Part experimental film, part recruitment advertisement, part whatever-the-opposite-of-those-Charlie-Sheen-and-Demi-Moore-movies-were, you've not seen anything quite like this before. And by now you probably know the set-up: real Navy SEALS, taking a temporary leave from their duties, turn to acting for a one-shot chance to convey the reality of the intense nature of their job and tell a story based on similar SEAL Team missions. Everything but the dialogue gets out alive.
And it's a lot of dialogue, more than these non-pros can deliver convincingly, even though all of it is, apparently, based on their lives. The flat mumbling of extremely strong emotions revolving around brotherhood, honor, codes and duty drains the weight and importance out of all of it. And that's why sometimes you need Charlie Sheen to play a Navy SEAL, to convey the feelings when the action dies down from time to time. Okay, wrong, no you don't need Charlie Sheen, you need someone much, much better, but you get me. It's why they hire professional actors even when the SEAL details get fudged.
And there you go. My one beef. Bad acting. And it was a gravely sincere try, but that part doesn't fly.
Here's what works, though: everything else. There's an unseen character here and it's the camera that gets into all the impossible places and makes sure you have no choice but to understand that this is all extremely dangerous and that YOU. ARE. THERE. Not in a Restrepo way, mind you, because that's an actual scorchingly great documentary about the Afghanistan war from a grunt-level-infantry-eye-view and it's also the kind of movie that will fill you with despair. You don't want despair. You want winning. You want "America eff-YEAH!" And you want things to blow up and you want evildoers terminated with extreme prejudice. You want it to feel like the best Chuck Norris movie of 1983, only without the irritation of actual Chuck Norris.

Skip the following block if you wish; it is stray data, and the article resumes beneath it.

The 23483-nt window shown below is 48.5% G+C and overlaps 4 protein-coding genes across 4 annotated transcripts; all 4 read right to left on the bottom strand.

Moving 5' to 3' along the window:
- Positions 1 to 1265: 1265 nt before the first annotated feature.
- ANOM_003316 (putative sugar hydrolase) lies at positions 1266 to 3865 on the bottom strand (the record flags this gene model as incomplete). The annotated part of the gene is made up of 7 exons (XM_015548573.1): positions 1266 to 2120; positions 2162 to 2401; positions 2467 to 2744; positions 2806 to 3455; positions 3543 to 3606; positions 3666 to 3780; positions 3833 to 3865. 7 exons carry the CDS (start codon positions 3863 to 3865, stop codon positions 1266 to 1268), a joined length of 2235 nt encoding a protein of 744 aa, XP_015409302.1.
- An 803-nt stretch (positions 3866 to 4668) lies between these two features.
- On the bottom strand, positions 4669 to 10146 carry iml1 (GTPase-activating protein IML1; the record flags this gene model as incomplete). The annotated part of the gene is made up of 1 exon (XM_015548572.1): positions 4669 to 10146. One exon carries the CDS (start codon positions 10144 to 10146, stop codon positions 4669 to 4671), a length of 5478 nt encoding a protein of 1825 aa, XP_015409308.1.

It's weird, too, because the terrible narration and stiff acting never stops and the words "brother" and "honor" and "valor" are used so much you'd get drunk in 15 minutes if you made a game out of it, so you figure that the film can't possibly overcome that. But then it does. As the real SEALs eliminate fictional jihadists, the movie grows on you and turns your smugness about how you can spot amateur dialogue-reading into reverence over what badasses these guys are and how much you are in their debt. Because they might not be able to act their way out of a wet paper bag but they can kill entire training camps full of people planning the next 9/11 with their bare hands and, if the bare hands get machete'd off, with rocket launchers they've been trained to fire with their elbows as a last resort. You sit in awe at the stoic, routine way they decimate everything in their path and you realize that you'll never be even as tough as their weakest team member and all you can do is say, "Thanks for killing terrorists, you guys. Semper Fi."
And then you remember that that's what the Marines say and you feel like an even bigger tool.